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14.1.7 Adoption Plans and Contact Arrangements (Including The Letterbox Scheme)


This chapter deals with the issue of contact (both direct and indirect) between the child and his or her birth family from the earliest stage of identifying the option to placing a child for adoption as a permanence plan. It also describes support available to the birth family.


  • Adoption and Children Act 2002, Sections 1, 26 and 27;
  • Adoption Agencies Regulations 2005, Regulations 45(2) and 46;
  • Adoption and Children Act 2002 Guidance (2011), Chapters 7;
  • Adoption National Minimum Standards (2011) Standard 8.


  1. Introduction
  2. Legal Context
  3. Policy
  4. Practice Principles
  5. Legal Considerations
  6. Practice Guidance

    Appendix A: Letterbox Scheme

1. Introduction

Caption: Introduction
1.1 This policy and procedure extends the policy and practice guidance in Contact Service Procedure to contact arrangements for children in adoption placements and post adoption order.
1.2 When an adoption plan is decided for a child at a Statutory Review the existing contact arrangements will need to be reviewed, as these may have been designed to support reunification of the child to the birth family.

One of the key principles of the Children Act 1989 is the presumption that there should be contact between the child and their birth family while the child is in the care of the Local Authority. The aim is to work in partnership with the family towards reunification where possible. However, the purpose of an adoptive placement is fundamentally different as the intention is that the child should become part of another family.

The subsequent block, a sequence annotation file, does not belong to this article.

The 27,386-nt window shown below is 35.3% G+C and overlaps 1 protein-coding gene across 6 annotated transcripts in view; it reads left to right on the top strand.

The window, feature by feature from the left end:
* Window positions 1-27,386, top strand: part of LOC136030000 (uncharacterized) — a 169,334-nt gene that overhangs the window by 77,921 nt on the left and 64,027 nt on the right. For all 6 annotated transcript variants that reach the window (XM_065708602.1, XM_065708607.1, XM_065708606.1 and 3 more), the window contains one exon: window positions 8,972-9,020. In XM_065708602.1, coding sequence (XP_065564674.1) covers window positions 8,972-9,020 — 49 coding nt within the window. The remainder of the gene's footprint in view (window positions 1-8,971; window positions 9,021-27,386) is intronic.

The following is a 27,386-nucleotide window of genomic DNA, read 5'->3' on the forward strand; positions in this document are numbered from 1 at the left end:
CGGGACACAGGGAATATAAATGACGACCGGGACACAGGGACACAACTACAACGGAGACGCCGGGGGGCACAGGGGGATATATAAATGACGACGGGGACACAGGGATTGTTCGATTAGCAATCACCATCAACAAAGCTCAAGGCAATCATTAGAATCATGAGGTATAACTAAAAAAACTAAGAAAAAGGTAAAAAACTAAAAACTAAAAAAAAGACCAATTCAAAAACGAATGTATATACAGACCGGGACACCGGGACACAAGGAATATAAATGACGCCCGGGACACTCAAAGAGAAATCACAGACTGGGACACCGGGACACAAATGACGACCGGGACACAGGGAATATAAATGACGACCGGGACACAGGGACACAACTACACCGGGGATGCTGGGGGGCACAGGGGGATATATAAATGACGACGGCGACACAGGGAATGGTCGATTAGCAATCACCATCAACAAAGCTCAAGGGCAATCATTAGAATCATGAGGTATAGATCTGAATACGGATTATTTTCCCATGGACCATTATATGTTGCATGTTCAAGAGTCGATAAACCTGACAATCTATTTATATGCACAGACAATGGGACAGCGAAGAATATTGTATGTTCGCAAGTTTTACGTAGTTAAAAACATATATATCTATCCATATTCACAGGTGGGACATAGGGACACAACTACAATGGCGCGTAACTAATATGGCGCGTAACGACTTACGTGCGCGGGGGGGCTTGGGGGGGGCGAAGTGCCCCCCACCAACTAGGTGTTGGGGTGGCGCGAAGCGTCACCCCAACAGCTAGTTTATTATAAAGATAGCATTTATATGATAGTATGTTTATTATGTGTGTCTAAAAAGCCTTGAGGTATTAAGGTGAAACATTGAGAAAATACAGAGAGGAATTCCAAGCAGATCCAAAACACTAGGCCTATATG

There is no general presumption for or against contact for children in adoptive families. Rather, the child’s needs for contact with birth relatives and other significant people must be assessed. Plans for contact after adoption should be based on the child’s needs. Standard 8 of the Adoption NMS (2011) states contact with birth parents, siblings, other members of the birth family and significant others is arranged and maintained when it is beneficial to the child.

1.4 This policy and guidance aims to assist workers in the task of planning contact arrangements which are manageable, likely to be adhered to and therefore sustainable after the adoption order. It is written within the context of the Adoption and Children Act 2002 and statutory Adoption Guidance. A useful summary of contact requirements can be found in Chapter 7 to the Guidance.

2. Legal Context 


The guiding principle in planning for contact in adoption is the child’s welfare. Section 1(2) of the Adoption and Children Act 2002 states:

“The paramount consideration of the Court or adoption agency must be the child’s welfare, throughout his life”.


The adoption welfare checklist found at Section 1(4) of the Act identifies some considerations relevant to welfare. Those which are particularly likely to need consideration when planning for contact in adoption are:

Section 1(4)(a)

The child’s ascertainable wishes and feelings regarding the decision (considered in the light of the child’s age and understanding).

Section 1(4)(b)

The child’s particular needs.

Section 1(4)(d)

The child’s age, sex, background and any of the child’s characteristics which the Court or agency considers relevant.

Section 1(4)(3)

Any harm (within the meaning of the Children Act 1989) which the child has suffered or is at risk of suffering.